By Dr Eugene Brink
The post-Covid-19 era will be many things, but one thing we can be sure of is that economically we are in for an unstable and rocky ride in South Africa and worldwide.
Although exact figures remain hard to predict, it is a foregone conclusion that many people will lose their jobs and that economic growth will be negatively affected. There are many proposed remedies to these maladies, but be that as it may, they are all hard choices that contain difficult and painful trade-offs.
Some are, however and undoubtedly, better than others, but will take time to be realised. Others provide perilous shortcuts and could be even more ruinous to the economy and society in the long-run.
One such option that fit the latter category is the ANC’s idea to leverage private and public funds to boost infrastructure spend. President Cyril Ramaphosa has waxed lyrically about creating a new economy post-Covid-19 without giving much details apart from stating that it should be more inclusive.
Measures such as raiding pension funds to invest in government projects have been pursued, albeit only rhetorically, by the ANC and its socialist allies for a while, as other avenues of financing have dried up. They are also averse to international loans from institutions such as the International Monetary Fund (IMF) that come with stringent reform conditions and wither away from the policymaking manoeuvre room of governments.
Broad support for the idea
A recently released discussion document – under the rubric of “Economic Reconstruction”, endorsed by the ANC and its alliance partners – outlines inter alia the use of pension funds to rebuild the economy. Attempts to fuel growth “must include a large drive toward domestic resource mobilisation from both the public and private sectors,” according to the document seen by Bloomberg and verified by trade-union federation Cosatu.
“The alliance encouraged the use of both privately managed pensions and civil-servant retirement funds administered by the state-owned Public Investment Corporation,” reports Bloomberg.
It is not only infrastructure that wants a bite of the pension pie. According to Dr Blade Nzimande, minister of higher education, pensions should even be used to provide financial assistance to needy students. According to him, this money could be used to finance the “missing middle”, those students that hail from households with an annual income of more than R350k. These students’ parents earn too much for their children to qualify for a National Student Financial Aid Scheme (NSFAS) bursary but do not earn enough to pay for their studies on their own.
On top of that, Ramaphosa has said that R800 billion comprise only 10% of our pensions and this could initially be used to aid Eskom and other state institutions that are essential to economic growth.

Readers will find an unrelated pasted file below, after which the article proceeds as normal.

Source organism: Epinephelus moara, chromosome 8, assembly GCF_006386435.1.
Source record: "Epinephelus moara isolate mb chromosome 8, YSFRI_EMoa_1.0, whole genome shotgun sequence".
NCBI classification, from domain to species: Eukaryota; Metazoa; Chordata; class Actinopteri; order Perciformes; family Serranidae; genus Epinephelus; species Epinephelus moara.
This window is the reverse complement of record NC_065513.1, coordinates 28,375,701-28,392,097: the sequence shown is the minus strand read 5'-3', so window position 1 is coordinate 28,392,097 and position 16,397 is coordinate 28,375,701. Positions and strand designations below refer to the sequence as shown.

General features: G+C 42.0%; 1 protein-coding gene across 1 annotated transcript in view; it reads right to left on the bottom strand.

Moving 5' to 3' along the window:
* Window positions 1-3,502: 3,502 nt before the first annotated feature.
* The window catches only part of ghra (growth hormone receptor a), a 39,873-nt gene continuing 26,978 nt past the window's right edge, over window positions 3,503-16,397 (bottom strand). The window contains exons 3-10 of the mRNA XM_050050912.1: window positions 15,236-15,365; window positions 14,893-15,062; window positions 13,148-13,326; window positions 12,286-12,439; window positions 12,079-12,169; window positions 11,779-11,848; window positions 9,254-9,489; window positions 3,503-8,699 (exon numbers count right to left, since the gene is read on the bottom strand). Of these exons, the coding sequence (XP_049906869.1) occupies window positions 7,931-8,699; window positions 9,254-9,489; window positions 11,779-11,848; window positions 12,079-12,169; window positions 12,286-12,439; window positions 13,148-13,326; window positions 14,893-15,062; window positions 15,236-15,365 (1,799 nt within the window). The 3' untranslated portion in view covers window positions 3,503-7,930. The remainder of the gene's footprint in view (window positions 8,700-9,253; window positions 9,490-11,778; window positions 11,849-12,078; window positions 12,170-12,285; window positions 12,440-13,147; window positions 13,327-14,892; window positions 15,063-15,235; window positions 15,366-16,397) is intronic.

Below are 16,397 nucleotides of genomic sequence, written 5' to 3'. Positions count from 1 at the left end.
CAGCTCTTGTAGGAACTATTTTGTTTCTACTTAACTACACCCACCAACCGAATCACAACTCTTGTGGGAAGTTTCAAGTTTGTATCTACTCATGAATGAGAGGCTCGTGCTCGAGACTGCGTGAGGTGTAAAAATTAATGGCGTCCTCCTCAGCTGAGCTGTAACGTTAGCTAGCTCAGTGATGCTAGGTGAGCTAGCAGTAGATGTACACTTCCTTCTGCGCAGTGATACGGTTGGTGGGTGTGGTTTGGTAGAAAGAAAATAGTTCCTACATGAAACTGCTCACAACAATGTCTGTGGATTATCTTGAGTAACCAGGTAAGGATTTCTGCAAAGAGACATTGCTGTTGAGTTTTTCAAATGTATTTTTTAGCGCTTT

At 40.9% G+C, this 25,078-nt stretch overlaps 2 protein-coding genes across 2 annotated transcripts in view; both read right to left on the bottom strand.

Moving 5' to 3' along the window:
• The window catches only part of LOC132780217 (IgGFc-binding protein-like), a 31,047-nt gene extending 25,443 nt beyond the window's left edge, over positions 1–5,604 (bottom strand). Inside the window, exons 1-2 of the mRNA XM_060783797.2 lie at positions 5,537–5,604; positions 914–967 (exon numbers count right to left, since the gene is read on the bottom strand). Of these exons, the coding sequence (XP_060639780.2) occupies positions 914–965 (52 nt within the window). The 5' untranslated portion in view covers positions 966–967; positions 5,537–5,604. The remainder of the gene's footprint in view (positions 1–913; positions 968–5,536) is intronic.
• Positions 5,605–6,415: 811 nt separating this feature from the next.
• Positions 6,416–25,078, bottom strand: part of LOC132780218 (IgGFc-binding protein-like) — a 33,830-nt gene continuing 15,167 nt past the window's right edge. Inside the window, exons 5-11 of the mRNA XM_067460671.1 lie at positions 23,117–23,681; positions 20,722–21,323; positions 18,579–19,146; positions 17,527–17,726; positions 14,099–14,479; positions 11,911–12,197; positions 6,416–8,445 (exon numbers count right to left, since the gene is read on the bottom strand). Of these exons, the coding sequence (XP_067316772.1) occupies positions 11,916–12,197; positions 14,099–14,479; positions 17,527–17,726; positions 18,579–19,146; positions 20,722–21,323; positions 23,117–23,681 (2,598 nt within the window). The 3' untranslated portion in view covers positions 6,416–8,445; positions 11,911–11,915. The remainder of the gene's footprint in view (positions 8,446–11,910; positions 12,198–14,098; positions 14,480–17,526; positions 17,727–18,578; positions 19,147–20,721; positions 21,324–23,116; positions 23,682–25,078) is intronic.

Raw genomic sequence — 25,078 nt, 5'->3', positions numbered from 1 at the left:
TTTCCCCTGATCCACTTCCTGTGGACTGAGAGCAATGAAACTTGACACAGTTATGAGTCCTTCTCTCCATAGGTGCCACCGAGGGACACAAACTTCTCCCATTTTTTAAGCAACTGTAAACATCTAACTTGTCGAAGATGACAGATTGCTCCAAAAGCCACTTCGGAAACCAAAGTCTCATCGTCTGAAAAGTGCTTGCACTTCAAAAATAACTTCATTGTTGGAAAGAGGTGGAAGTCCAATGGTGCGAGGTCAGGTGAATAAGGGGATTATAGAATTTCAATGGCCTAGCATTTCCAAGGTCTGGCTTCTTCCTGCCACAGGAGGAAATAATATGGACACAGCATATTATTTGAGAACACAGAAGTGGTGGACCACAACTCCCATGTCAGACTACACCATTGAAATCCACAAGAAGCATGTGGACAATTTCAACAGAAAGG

These statements and documents all point to high-level and recent political support for the idea to use pension funds to finance government’s failures. The corollary is that this money, without significant and wider policy and structural reform that accompany its spending, will be squandered.
If what we’ve seen and experienced from the ANC in its 26 years in power, is it in any way prudent to let them use our pensions to build bridges to nowhere and prop up ailing state-owned enterprises? Sense would dictate that the answer to this question should be an emphatic “No”, followed by stern resistance to any such ideas. The crisis at NSFAS, the waste and corruption that accompany infrastructure projects, the travails of state-owned enterprises and the policies that have made South Africa increasingly poor, are reason enough to distrust any attempt by government to appropriate more of our money for their priorities, not ours.
“Pension funds are literally the last pot of gold left in the country. This is because there is no room to burden taxpayers any further. This is why everybody will try to get their hands on the pension funds. It’s an absurdity,” says Dawie Roodt, chief economist at the Efficient Group. “There had been rumours in the past that the government had its sights on pension funds, and those rumours are growing.”
Bloomberg, 6 June 2020, “South Africa Ruling Alliance Moots Prescribed Assets, Self Reliance”, https://www.bloombergquint.com/business/s-africa-ruling-alliance-moots-prescribed-assets-self-reliance.
Mike Schüssler, 9 March 2020, “Mike Schüssler: Pensioenplan sal oues verarm”, https://www.netwerk24.com/Sake/Muntslim/Aftrede/mike-schussler-pensioen-plan-sal-oues-verarm-20200309-2.
Netwerk24, 19 Junie 2020, “Gebruik pensioengeld vir studentlenings, sê Blade”, https://www.netwerk24.com/Nuus/Onderwys/gebruik-pensioengeld-vir-studentelenings-se-blade-20200619.